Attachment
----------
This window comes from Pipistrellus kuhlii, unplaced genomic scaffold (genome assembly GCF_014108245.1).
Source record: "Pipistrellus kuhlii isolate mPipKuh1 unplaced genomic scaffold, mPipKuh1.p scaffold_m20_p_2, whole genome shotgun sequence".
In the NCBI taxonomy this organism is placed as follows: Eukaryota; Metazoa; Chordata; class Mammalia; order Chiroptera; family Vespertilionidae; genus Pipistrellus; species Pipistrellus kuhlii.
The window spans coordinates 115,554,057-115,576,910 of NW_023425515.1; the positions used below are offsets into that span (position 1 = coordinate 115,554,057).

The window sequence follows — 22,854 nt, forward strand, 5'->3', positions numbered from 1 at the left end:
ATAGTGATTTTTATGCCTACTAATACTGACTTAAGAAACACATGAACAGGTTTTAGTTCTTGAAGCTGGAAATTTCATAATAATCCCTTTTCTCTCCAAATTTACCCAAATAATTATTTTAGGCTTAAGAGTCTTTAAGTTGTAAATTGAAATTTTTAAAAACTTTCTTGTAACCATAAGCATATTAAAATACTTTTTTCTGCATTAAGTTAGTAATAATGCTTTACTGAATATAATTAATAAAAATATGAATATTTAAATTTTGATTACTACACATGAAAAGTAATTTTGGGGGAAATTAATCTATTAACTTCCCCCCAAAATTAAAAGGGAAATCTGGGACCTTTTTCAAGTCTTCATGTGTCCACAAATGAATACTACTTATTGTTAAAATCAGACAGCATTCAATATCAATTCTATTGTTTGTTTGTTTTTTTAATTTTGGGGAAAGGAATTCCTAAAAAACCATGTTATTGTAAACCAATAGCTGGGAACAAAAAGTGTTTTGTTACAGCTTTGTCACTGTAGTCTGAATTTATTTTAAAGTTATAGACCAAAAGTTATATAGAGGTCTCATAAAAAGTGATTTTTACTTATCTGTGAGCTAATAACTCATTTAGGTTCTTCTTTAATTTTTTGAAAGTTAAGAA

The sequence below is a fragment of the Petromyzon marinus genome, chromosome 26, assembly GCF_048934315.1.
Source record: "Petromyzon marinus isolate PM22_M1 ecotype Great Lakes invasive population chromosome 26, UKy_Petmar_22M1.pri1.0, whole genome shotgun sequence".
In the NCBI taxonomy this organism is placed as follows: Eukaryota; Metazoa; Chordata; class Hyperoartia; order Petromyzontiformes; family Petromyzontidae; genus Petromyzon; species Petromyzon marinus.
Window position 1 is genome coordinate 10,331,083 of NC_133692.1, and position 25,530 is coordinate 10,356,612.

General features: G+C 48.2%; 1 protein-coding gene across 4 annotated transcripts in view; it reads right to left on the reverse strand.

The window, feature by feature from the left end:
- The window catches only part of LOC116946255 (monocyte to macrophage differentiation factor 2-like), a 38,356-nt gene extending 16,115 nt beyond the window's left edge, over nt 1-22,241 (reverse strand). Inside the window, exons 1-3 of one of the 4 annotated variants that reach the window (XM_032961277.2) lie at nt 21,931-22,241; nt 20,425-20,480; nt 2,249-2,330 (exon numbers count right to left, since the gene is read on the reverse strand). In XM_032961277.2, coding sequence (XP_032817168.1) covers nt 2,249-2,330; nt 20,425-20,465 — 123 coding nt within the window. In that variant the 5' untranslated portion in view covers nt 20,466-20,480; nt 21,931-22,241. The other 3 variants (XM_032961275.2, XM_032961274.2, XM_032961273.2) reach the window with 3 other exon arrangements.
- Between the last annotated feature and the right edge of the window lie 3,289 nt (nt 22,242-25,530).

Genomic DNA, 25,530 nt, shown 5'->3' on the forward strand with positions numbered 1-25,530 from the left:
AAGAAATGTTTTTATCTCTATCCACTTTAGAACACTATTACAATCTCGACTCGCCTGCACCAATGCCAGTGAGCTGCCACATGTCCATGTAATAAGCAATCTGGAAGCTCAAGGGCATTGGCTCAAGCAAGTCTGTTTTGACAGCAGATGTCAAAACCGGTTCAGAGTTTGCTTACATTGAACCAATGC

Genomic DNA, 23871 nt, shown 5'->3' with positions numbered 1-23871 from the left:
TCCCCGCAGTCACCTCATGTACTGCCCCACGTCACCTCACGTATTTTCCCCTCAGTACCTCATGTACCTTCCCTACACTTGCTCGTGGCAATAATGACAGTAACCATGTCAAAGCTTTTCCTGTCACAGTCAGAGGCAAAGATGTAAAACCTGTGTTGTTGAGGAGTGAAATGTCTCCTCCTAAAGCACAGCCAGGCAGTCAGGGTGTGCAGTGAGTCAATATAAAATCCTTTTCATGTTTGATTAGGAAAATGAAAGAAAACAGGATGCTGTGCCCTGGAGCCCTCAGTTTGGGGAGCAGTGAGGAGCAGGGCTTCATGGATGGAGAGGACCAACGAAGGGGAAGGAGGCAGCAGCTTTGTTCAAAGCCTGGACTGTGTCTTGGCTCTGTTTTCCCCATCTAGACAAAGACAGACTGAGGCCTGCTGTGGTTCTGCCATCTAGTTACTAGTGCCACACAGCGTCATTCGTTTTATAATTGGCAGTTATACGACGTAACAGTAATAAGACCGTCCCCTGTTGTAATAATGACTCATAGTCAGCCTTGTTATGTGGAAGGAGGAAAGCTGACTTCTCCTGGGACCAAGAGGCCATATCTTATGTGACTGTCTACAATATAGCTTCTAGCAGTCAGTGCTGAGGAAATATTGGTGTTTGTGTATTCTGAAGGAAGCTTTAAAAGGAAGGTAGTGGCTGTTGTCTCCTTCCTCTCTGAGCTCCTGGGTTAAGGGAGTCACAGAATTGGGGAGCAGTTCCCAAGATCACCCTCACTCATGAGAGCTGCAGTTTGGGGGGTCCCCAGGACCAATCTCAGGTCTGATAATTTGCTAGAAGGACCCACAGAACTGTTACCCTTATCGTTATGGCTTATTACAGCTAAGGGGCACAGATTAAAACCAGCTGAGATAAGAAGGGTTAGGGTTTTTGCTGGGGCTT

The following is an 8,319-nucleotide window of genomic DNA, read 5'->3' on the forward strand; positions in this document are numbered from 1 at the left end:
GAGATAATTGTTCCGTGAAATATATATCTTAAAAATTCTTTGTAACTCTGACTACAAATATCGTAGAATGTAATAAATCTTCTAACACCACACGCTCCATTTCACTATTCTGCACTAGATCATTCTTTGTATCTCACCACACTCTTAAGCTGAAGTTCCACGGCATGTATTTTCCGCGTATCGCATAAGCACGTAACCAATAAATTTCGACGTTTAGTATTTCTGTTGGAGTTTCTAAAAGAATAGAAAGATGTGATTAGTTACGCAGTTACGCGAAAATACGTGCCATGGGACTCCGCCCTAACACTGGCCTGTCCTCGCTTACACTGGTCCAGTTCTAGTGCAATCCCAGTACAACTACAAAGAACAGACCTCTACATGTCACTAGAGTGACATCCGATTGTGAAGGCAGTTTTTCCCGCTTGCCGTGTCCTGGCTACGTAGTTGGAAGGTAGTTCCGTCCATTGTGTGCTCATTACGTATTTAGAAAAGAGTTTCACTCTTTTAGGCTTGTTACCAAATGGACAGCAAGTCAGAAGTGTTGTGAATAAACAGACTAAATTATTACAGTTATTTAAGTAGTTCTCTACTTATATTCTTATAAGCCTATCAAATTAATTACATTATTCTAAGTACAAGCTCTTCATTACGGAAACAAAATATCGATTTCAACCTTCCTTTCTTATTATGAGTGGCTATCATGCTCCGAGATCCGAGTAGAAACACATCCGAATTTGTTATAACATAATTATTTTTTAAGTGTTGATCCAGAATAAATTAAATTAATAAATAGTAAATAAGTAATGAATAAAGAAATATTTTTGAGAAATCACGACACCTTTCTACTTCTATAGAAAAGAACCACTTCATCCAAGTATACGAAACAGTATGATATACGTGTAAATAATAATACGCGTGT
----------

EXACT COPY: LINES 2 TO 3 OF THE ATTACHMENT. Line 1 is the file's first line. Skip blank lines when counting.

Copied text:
Source record: "Pipistrellus kuhlii isolate mPipKuh1 unplaced genomic scaffold, mPipKuh1.p scaffold_m20_p_2, whole genome shotgun sequence".
In the NCBI taxonomy this organism is placed as follows: Eukaryota; Metazoa; Chordata; class Mammalia; order Chiroptera; family Vespertilionidae; genus Pipistrellus; species Pipistrellus kuhlii.